Tony: One good initiative that came out of the pandemic was the staggered start times for workers, to allow for better social distancing outcomes. Plus, with more people at home and for longer periods, there has been a greater volume of pizza boxes in recycling bins. Material Recovery Facilities though have seen a reported increase in food contamination rates.
Mike: The most tangible effect has been 20% growth in household recycling tonnages as more of us work from home and buy materials on-line which then generate domestic plastic and cardboard packaging.
Q. What does the recovery plan look like for the industry as we move into a post-COVID future?
Tony: One of the biggest things to come out of the events of 2020 has been the recognition of how important the waste and recycling sector, and the services they provide, are to households, businesses and across the community.
As restrictions begin to ease, and people start returning back to work and to entertainment precincts, rest assured our members are ready to resume their important waste and recycling collection services.
Cr Linda Scott: LGNSW has been calling for the NSW Government to urgently fund councils to help change the way we manage household rubbish and recycling through our Save Our Recycling campaign.
We’ve developed a comprehensive plan that includes a push for a Statewide education campaign to teach people practices that reduce contamination of recyclables, a commitment to regional waste management plans, investment in infrastructure and local and State Government recycled material procurement.
The State Government could fund this plan by reinvesting the $800 million it collects through the Waste Levy annually. Waste spikes coming out of COVID-19, along with impending waste export deadlines, means the need for action has never been more urgent.
Q. Do you see the pandemic having a major impact on the developing government regulations and policies being developed in regard to the waste and recycling industry?
Tony: Throughout the COVID pandemic, the NSW Government has done a great job in working with businesses and the waste management sector to help minimise the potential for adverse health impacts. My advice to the Government is to continue to do so, and continue to consult with the industry.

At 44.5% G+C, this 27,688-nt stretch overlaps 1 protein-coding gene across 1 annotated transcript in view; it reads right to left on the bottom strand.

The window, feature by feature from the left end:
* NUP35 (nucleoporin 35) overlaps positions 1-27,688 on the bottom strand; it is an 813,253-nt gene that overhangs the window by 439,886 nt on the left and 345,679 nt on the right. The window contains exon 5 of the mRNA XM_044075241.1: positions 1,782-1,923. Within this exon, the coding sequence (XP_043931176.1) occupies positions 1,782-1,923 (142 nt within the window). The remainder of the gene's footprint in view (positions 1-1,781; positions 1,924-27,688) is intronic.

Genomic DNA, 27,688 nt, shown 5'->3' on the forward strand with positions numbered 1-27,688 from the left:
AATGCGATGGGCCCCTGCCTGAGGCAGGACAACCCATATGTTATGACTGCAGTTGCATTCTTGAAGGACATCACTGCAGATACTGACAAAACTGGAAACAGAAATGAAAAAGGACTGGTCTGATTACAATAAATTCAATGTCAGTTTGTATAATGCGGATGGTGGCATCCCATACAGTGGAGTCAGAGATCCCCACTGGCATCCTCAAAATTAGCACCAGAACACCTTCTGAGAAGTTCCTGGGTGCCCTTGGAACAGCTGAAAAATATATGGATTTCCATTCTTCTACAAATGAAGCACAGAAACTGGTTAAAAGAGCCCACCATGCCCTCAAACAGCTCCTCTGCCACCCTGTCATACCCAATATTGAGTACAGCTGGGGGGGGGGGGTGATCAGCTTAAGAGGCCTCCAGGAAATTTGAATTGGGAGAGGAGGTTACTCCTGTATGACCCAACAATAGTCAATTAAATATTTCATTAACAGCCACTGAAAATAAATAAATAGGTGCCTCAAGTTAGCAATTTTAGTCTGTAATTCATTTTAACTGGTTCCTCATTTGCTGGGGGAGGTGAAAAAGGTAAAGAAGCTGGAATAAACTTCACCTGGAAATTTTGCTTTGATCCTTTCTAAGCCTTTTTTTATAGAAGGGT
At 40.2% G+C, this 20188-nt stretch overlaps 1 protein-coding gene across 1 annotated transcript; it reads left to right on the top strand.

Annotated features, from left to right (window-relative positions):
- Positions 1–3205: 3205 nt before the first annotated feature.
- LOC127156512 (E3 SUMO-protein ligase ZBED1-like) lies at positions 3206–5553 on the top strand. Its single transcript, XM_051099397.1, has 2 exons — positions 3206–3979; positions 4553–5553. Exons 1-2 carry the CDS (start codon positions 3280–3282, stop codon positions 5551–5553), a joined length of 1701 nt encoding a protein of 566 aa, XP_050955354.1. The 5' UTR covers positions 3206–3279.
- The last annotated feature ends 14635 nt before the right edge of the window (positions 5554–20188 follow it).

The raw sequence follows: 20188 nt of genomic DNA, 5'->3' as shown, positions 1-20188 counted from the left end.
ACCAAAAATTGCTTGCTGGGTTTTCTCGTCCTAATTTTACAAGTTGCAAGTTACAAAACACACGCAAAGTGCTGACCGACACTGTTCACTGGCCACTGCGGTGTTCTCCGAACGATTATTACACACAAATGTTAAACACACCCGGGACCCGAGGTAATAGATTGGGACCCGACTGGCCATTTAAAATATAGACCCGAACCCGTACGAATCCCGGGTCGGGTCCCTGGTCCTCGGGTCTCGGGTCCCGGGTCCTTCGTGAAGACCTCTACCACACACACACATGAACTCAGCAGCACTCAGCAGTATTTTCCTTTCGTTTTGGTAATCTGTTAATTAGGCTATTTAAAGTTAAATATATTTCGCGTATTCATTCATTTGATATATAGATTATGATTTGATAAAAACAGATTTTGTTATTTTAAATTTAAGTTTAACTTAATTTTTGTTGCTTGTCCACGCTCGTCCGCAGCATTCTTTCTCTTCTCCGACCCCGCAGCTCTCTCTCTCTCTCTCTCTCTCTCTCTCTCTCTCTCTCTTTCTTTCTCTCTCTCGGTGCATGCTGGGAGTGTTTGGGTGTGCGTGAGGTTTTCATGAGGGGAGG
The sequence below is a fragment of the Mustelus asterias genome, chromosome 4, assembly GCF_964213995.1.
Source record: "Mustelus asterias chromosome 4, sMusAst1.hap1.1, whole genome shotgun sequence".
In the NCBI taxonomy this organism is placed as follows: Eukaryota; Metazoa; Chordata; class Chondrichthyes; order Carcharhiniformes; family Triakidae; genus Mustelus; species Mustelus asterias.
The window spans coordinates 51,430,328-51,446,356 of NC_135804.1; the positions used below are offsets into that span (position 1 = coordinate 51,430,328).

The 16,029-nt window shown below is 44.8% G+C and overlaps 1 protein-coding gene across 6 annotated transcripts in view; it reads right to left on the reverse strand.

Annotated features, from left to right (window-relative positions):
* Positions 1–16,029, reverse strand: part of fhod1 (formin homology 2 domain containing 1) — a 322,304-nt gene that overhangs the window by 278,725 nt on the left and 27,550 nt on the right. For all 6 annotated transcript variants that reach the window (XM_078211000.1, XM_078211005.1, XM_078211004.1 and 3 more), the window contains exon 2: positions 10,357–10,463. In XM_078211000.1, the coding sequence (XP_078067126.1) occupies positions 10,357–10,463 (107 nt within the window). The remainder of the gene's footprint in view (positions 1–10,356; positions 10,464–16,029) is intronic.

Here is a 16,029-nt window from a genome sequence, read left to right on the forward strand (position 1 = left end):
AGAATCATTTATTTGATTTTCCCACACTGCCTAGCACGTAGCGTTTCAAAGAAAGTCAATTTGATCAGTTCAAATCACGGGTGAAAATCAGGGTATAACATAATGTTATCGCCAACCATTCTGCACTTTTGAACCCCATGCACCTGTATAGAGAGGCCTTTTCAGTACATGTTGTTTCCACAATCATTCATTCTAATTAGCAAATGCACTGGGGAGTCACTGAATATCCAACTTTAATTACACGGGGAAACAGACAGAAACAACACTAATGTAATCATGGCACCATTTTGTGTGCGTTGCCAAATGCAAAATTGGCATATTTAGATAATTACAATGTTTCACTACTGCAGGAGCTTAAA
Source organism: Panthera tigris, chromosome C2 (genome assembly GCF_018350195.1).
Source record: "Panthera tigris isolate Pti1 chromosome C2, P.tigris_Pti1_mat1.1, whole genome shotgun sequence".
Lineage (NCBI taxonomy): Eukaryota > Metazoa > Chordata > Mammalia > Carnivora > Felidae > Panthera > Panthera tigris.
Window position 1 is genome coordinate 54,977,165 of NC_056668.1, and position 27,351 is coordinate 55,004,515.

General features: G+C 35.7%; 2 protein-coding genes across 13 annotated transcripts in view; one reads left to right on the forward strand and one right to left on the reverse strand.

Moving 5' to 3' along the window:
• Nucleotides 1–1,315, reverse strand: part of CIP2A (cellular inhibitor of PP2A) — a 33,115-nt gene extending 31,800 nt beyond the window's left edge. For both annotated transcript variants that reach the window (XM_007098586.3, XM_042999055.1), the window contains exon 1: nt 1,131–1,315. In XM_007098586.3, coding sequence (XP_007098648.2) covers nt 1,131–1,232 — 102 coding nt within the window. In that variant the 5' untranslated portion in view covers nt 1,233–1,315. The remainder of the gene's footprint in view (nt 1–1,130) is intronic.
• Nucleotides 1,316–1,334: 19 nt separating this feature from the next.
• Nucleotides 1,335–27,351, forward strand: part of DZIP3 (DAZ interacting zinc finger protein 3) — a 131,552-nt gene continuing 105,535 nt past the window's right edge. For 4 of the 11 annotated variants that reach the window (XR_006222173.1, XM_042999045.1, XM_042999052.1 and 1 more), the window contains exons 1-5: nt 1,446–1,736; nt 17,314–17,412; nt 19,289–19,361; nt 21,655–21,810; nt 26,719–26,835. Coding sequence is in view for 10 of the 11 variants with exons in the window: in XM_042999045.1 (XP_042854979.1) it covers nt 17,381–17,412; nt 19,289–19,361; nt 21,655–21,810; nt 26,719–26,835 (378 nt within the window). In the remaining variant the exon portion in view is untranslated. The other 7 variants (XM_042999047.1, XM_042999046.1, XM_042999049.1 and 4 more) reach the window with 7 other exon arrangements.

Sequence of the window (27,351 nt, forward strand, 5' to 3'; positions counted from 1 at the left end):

The varied state and territory border restrictions did however highlight the need for one decision from the Federal Government when it comes to regulating the waste and recycling industry. This mirrors the many concerns that those in the industry have with six states and two territories, all making a wide range of differing waste and recycling laws.
You’ll be able to hear more from Cr Linda Scott, Tony and Mike at the AWRE Online Event, where they will be speak on the ‘Covid Effect on the Waste Industry’ session on Wednesday 25 November 2020 alongside fellow panelist Jim Perry of Veolia. The panel will discuss the effects the pandemic has had on the waste and recycling industry as well as some of the successful solutions, learnings and opportunities presented as we move into the future.
The AWRE Online Event will run from 25-26 November 2020, giving the waste, recycling and resource recovery sector an online platform to re-connect with the industry. The program includes the chance to hear from 20+ industry professionals across 10 sessions, as well as product showcases and an online exhibition for your chance to discover a world of solutions. With live Q+A opportunities also available, the event provides an interactive and engaging experience no matter where you are in the world, all for free.
Haven’t registered yet? Simply click here to register free online.